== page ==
Historically, real asset allocations have helped to protect a portfolio’s purchasing power. Over the last decade, it’s been easy, and profitable, to reduce or even ignore inflation-sensitive investments. Going forward, however, it appears likely that inflation will become a much bigger risk, particularly in a period of extremely low-interest rates. Now may be a good time for long-term investors to think about adding some insurance while it’s still cheap to do so.
We started this letter referencing the similarities between the mid-to-late-1990s and today. One area where this is certainly true is valuations, where the portion of the market trading rich relative to long-term valuation metrics is at the highest level since the dot com bubble.
In large part this has been driven by the returns from large cap tech, as well as the incredible run of “green energy” stocks over the last two years.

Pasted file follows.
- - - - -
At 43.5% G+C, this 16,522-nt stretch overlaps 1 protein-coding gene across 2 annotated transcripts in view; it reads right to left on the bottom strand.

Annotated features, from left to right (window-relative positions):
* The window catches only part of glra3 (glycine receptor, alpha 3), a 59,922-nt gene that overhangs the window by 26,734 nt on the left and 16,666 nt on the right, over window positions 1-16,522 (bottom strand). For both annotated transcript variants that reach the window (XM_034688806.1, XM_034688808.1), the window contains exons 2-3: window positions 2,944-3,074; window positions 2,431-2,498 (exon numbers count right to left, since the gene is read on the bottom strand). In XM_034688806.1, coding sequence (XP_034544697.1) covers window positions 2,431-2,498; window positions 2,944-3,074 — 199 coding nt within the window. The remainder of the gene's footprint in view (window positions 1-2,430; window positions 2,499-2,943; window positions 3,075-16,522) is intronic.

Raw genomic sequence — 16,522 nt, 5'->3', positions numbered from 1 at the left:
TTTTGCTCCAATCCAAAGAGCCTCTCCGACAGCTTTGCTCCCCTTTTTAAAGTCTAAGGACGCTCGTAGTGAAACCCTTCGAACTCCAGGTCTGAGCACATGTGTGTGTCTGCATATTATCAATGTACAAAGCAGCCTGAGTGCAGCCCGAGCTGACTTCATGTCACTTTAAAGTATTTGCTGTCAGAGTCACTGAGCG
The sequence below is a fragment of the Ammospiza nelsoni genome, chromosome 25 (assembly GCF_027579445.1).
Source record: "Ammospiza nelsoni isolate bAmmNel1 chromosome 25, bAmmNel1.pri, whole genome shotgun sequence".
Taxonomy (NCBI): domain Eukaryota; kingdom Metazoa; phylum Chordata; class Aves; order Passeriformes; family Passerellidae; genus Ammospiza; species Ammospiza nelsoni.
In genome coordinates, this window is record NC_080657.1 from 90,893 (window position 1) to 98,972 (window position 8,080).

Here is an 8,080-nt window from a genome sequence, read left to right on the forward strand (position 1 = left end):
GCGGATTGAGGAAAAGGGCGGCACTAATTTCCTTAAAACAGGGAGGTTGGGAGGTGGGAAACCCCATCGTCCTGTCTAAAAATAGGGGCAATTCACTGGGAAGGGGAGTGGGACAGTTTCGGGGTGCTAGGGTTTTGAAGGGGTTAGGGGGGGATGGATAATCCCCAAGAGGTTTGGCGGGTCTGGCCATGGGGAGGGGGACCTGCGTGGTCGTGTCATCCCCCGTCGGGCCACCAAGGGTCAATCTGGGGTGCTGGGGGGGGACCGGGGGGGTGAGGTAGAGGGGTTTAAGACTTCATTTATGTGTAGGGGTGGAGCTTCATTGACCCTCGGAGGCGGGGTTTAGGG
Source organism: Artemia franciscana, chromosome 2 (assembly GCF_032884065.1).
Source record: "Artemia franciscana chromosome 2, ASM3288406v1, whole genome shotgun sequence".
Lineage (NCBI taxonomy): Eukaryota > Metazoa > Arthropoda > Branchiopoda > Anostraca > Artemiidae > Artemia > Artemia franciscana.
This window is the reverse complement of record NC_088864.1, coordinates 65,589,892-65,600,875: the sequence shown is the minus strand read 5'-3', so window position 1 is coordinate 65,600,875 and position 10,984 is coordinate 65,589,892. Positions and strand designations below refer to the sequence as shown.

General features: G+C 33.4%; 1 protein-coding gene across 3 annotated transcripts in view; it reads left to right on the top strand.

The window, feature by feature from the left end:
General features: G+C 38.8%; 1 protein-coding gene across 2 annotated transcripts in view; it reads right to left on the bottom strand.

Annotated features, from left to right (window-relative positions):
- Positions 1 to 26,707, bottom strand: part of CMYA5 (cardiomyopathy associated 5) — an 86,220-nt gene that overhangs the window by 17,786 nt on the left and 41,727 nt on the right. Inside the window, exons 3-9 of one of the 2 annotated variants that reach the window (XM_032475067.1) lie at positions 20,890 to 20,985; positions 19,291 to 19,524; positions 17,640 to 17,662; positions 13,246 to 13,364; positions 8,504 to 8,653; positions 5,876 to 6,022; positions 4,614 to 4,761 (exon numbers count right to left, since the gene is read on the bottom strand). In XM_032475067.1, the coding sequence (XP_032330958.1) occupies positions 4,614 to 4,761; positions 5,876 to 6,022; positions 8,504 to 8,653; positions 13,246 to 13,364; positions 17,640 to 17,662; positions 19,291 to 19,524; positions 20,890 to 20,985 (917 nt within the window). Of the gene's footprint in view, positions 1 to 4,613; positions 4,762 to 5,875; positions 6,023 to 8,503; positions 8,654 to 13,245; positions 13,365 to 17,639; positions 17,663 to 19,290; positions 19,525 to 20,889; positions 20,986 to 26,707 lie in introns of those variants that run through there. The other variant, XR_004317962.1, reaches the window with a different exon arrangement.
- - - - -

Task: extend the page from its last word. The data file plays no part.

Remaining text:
As is true in any melt-up, we are starting to hear valuation narratives to justify stock prices, to the extent valuation matters at all. Similar to the late1990s, upstream commodity stocks are still available at historically depressed valuations, even after the decent returns of 2020. Despite the fact that the world is woefully short the resources necessary to implement the energy transition as currently envisioned, many natural resource companies are available at significant discounts to the value of their existing production, meaning that future inventory is priced as a liability. At the end of 2020, we estimate that monetizing your portfolio over the next five years solely for the value of proved developed producing (“PDP”) reserves would generate 15-20%IRR’s, assuming strip pricing. 2021 free cash yields are in the mid-to-high teens and the discounts to YE19 NAVs are around 25-50% at the current strip. Using more reasonable long-term prices of $3 gas, $3 copper and $60 oil, PDP IRR’s are closer to 35-50%, free cash flow yields are in the high 30% and the discount to NAV is about 75%.